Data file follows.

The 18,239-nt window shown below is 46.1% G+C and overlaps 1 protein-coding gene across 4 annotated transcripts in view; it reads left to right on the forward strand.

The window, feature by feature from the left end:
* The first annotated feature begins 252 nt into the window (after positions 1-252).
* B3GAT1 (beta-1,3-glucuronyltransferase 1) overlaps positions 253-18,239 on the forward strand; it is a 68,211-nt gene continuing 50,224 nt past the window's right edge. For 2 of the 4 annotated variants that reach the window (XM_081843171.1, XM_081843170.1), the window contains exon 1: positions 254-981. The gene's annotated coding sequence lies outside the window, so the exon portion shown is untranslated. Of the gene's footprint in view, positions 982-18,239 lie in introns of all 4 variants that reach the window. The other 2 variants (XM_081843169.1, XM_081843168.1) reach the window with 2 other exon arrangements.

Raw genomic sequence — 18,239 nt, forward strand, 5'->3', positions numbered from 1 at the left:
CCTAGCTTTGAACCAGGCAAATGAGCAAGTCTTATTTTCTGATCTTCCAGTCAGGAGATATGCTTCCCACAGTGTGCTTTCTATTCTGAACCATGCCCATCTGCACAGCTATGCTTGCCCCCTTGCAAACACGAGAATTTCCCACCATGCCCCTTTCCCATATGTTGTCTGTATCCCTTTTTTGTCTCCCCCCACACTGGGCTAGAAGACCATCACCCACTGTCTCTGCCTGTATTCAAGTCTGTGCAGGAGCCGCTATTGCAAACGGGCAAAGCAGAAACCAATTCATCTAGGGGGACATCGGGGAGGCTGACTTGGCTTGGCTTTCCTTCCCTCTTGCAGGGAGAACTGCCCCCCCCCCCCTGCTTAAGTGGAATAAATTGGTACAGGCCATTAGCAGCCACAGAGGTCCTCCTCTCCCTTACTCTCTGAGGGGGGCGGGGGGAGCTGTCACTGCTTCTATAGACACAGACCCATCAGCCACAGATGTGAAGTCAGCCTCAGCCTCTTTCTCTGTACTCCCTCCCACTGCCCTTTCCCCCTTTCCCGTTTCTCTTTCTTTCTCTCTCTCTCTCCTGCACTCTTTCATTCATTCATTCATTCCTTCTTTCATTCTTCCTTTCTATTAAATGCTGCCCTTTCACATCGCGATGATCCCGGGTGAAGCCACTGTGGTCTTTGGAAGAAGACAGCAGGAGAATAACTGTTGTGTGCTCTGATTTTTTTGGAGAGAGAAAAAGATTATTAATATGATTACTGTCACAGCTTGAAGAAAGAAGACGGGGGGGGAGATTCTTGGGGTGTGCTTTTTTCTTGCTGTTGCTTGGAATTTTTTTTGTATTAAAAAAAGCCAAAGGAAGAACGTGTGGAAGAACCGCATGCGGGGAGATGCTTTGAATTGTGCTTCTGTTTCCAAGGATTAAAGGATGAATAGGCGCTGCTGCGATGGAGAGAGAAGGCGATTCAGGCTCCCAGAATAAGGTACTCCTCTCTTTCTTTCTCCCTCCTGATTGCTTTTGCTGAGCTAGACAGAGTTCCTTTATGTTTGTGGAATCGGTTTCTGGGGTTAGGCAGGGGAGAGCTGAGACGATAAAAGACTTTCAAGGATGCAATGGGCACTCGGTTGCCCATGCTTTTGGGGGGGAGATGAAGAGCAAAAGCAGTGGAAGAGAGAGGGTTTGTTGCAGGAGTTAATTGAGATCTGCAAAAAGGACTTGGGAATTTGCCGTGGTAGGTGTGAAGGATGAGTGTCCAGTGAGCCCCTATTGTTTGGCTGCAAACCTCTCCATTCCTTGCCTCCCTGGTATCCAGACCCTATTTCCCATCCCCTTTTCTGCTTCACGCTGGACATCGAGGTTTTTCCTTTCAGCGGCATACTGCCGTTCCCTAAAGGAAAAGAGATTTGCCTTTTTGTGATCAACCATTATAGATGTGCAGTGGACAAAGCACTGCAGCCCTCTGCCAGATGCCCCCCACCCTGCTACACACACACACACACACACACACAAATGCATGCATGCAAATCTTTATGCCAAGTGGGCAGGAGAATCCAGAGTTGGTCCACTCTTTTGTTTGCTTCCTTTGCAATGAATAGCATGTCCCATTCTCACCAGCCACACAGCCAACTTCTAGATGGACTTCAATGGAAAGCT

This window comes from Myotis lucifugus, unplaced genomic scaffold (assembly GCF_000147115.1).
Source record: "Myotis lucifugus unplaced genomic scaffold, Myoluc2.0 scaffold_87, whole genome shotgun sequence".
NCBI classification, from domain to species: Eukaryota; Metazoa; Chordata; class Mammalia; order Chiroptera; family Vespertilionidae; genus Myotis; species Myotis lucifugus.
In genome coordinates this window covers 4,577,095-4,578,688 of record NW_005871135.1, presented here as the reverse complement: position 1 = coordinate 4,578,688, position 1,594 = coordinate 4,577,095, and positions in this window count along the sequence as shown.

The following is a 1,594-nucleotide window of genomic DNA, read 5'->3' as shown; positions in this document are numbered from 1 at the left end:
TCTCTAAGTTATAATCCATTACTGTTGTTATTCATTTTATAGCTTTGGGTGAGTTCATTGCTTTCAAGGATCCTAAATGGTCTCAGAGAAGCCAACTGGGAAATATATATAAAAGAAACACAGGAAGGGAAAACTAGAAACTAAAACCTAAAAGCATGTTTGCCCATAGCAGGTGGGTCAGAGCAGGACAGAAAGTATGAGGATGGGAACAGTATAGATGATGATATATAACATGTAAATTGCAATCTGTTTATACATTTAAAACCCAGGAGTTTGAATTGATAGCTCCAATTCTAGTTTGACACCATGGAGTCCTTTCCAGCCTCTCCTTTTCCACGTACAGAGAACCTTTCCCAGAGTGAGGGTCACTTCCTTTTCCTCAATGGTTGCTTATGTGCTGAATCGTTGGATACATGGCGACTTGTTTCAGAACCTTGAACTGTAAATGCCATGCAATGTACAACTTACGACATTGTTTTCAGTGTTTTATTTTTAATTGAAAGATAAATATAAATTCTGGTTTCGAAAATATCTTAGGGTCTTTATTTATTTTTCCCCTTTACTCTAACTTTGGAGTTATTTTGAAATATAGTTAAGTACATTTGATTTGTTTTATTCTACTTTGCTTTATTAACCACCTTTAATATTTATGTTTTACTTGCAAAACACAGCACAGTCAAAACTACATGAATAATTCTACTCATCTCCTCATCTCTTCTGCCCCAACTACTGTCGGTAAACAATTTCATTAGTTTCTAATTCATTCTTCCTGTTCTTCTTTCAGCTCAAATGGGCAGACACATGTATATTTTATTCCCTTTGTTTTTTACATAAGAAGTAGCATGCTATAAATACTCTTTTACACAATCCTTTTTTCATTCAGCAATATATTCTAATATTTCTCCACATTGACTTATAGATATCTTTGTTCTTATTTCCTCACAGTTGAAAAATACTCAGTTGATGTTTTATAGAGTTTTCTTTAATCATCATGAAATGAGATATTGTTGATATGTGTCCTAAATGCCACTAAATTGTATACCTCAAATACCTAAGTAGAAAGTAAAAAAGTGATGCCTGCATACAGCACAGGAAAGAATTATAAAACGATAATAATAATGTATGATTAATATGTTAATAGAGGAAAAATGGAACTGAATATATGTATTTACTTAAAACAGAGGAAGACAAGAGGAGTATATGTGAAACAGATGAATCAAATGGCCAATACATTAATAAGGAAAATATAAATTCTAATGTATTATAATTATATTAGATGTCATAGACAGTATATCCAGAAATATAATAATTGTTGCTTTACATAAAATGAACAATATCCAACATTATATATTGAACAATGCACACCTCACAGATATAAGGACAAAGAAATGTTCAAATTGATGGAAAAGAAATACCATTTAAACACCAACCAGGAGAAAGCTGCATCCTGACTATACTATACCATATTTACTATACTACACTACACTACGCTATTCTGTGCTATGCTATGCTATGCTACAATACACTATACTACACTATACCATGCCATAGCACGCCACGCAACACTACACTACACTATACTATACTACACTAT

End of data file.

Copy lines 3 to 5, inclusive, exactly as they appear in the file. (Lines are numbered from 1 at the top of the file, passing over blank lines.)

* The first annotated feature begins 252 nt into the window (after positions 1-252).
* B3GAT1 (beta-1,3-glucuronyltransferase 1) overlaps positions 253-18,239 on the forward strand; it is a 68,211-nt gene continuing 50,224 nt past the window's right edge. For 2 of the 4 annotated variants that reach the window (XM_081843171.1, XM_081843170.1), the window contains exon 1: positions 254-981. The gene's annotated coding sequence lies outside the window, so the exon portion shown is untranslated. Of the gene's footprint in view, positions 982-18,239 lie in introns of all 4 variants that reach the window. The other 2 variants (XM_081843169.1, XM_081843168.1) reach the window with 2 other exon arrangements.

Raw genomic sequence — 18,239 nt, forward strand, 5'->3', positions numbered from 1 at the left: